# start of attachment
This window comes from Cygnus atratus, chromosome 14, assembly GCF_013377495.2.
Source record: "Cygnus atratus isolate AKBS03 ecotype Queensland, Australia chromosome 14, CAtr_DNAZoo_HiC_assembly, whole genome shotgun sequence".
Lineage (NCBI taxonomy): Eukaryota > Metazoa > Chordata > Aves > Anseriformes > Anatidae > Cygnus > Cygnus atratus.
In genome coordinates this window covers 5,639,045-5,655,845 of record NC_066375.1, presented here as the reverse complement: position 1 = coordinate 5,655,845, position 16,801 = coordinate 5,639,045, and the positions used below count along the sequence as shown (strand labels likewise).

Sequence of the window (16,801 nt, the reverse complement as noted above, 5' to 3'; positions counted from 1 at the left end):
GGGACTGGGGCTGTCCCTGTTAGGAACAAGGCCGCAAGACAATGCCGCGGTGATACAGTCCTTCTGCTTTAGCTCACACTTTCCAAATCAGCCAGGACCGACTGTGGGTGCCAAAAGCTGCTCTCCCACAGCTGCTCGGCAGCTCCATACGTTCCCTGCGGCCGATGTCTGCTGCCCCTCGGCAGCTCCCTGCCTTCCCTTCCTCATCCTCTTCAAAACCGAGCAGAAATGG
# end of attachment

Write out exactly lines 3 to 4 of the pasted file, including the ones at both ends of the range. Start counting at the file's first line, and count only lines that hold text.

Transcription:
Lineage (NCBI taxonomy): Eukaryota > Metazoa > Chordata > Aves > Anseriformes > Anatidae > Cygnus > Cygnus atratus.
In genome coordinates this window covers 5,639,045-5,655,845 of record NC_066375.1, presented here as the reverse complement: position 1 = coordinate 5,655,845, position 16,801 = coordinate 5,639,045, and the positions used below count along the sequence as shown (strand labels likewise).